Enniatin synthetase is a monomer with extended structure: evidence for an intramolecular reaction mechanism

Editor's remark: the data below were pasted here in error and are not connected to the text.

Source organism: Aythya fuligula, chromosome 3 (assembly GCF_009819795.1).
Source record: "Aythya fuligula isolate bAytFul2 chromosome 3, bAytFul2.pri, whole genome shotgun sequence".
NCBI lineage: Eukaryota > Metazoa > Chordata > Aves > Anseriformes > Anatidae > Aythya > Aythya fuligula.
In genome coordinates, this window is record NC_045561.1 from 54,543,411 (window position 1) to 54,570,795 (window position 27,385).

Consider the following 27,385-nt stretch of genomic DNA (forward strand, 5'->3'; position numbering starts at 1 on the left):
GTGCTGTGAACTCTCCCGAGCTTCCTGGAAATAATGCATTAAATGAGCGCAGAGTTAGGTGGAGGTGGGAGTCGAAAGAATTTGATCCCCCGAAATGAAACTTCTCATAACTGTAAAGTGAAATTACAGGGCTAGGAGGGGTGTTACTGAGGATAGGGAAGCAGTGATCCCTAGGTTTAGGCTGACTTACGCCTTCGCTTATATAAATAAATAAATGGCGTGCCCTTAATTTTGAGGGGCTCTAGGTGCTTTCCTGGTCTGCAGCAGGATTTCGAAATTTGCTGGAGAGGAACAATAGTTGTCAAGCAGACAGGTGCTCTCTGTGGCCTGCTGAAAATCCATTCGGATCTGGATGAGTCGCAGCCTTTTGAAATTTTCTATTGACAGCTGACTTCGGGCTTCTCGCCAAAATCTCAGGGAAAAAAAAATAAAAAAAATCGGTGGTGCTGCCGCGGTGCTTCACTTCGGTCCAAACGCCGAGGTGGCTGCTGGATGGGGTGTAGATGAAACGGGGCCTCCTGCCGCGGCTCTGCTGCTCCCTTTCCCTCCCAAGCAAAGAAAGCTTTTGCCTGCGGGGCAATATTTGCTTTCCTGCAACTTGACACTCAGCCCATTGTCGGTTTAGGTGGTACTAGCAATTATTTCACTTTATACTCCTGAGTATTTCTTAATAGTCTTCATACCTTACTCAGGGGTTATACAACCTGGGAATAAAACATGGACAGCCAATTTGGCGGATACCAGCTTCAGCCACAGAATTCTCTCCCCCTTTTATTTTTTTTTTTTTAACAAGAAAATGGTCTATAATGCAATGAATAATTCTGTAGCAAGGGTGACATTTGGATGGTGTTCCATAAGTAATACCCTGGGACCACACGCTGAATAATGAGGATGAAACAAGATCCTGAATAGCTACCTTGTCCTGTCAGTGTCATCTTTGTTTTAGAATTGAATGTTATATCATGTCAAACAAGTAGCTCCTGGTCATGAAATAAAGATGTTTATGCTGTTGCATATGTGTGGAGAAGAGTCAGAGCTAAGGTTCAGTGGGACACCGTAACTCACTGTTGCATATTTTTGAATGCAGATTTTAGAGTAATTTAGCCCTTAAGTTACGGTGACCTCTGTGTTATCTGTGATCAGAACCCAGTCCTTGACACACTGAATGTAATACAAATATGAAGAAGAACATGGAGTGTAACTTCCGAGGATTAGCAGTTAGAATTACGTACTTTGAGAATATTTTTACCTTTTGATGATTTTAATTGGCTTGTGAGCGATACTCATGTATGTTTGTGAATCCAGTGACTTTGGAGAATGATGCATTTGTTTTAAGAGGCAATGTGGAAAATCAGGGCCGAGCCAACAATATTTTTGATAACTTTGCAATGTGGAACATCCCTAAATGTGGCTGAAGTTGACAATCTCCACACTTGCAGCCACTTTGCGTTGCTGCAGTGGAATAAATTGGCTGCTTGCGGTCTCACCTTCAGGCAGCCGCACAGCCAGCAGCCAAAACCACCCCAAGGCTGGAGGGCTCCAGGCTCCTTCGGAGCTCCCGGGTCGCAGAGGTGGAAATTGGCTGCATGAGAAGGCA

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Enniatin synthetase (Esyn), a 347-kDa multienzyme consisting of two substrate activation modules, is responsible for the nonribosomal formation of the cyclohexadepsipeptide enniatin. The synthesis follows the so-called thiol template mechanism. While this process is basically well established, no substantial insight into the 3-dimensional arrangement of these enzymes and possible interactions between them exists to date. To find out whether enniatin synthesis is an intramolecular process or the result of three interacting Esyn molecules (intermolecular), analytical ultracentrifugation equilibration studies were carried out. The molecular mass of Esyn was determined by ultracentrifugation and is in good agreement with that calculated from the ORF of the encoding gene, indicating that Esyn exists in solution as a monomer. This strongly suggests that synthesis of the cyclohexadepsipeptide enniatin follows an intramolecular reaction mechanism in which all three reaction cycles are catalyzed by a single Esyn molecule. This finding was supported by in vitro complementation studies in which [14C]-methylvalyl Esyn, upon incubation with the second substrate D-2-hydroxyisovaleric acid (D-Hiv) and ATP, did not yield radioactive enniatin. This confirms our previous assumption of an iterative reaction mechanism similar to that for fatty acid synthase. Furthermore, the sedimentation rate constant evaluated from analytical ultracentrifugation was lower (S20,w=14.1S) than expected (S20,w=16.9S) for a globular protein, indicating that Esyn has an extended structure.
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